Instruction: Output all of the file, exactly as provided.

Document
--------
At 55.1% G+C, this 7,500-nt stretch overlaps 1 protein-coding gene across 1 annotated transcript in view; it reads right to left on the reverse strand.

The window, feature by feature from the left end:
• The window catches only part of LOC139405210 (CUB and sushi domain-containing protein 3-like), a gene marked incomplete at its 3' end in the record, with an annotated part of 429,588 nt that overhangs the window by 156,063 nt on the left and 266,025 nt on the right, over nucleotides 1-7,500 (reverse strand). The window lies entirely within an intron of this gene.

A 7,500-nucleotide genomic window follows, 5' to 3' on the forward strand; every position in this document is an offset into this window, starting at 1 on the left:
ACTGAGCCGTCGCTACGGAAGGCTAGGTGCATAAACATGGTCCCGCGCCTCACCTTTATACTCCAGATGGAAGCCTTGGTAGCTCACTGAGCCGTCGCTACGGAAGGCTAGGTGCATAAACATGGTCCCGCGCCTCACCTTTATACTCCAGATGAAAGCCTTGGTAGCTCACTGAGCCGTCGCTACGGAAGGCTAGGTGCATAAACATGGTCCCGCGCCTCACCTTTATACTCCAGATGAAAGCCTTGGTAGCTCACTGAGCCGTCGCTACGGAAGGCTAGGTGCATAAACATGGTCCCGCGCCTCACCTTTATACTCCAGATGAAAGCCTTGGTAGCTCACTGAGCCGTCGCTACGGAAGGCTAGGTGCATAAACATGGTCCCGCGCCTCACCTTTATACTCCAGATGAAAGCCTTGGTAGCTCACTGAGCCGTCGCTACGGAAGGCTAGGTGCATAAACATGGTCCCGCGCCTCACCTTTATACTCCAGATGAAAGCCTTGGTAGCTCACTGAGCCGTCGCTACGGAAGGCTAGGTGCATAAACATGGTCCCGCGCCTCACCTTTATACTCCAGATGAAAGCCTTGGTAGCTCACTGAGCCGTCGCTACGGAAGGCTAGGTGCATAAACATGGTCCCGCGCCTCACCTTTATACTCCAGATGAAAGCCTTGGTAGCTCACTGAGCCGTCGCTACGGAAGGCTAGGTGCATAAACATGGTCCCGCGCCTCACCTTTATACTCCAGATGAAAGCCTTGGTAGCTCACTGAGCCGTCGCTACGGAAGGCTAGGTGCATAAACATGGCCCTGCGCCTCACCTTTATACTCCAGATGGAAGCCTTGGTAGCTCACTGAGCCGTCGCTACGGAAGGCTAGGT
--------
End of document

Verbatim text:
At 55.1% G+C, this 7,500-nt stretch overlaps 1 protein-coding gene across 1 annotated transcript in view; it reads right to left on the reverse strand.

The window, feature by feature from the left end:
• The window catches only part of LOC139405210 (CUB and sushi domain-containing protein 3-like), a gene marked incomplete at its 3' end in the record, with an annotated part of 429,588 nt that overhangs the window by 156,063 nt on the left and 266,025 nt on the right, over nucleotides 1-7,500 (reverse strand). The window lies entirely within an intron of this gene.

A 7,500-nucleotide genomic window follows, 5' to 3' on the forward strand; every position in this document is an offset into this window, starting at 1 on the left:
ACTGAGCCGTCGCTACGGAAGGCTAGGTGCATAAACATGGTCCCGCGCCTCACCTTTATACTCCAGATGGAAGCCTTGGTAGCTCACTGAGCCGTCGCTACGGAAGGCTAGGTGCATAAACATGGTCCCGCGCCTCACCTTTATACTCCAGATGAAAGCCTTGGTAGCTCACTGAGCCGTCGCTACGGAAGGCTAGGTGCATAAACATGGTCCCGCGCCTCACCTTTATACTCCAGATGAAAGCCTTGGTAGCTCACTGAGCCGTCGCTACGGAAGGCTAGGTGCATAAACATGGTCCCGCGCCTCACCTTTATACTCCAGATGAAAGCCTTGGTAGCTCACTGAGCCGTCGCTACGGAAGGCTAGGTGCATAAACATGGTCCCGCGCCTCACCTTTATACTCCAGATGAAAGCCTTGGTAGCTCACTGAGCCGTCGCTACGGAAGGCTAGGTGCATAAACATGGTCCCGCGCCTCACCTTTATACTCCAGATGAAAGCCTTGGTAGCTCACTGAGCCGTCGCTACGGAAGGCTAGGTGCATAAACATGGTCCCGCGCCTCACCTTTATACTCCAGATGAAAGCCTTGGTAGCTCACTGAGCCGTCGCTACGGAAGGCTAGGTGCATAAACATGGTCCCGCGCCTCACCTTTATACTCCAGATGAAAGCCTTGGTAGCTCACTGAGCCGTCGCTACGGAAGGCTAGGTGCATAAACATGGTCCCGCGCCTCACCTTTATACTCCAGATGAAAGCCTTGGTAGCTCACTGAGCCGTCGCTACGGAAGGCTAGGTGCATAAACATGGCCCTGCGCCTCACCTTTATACTCCAGATGGAAGCCTTGGTAGCTCACTGAGCCGTCGCTACGGAAGGCTAGGT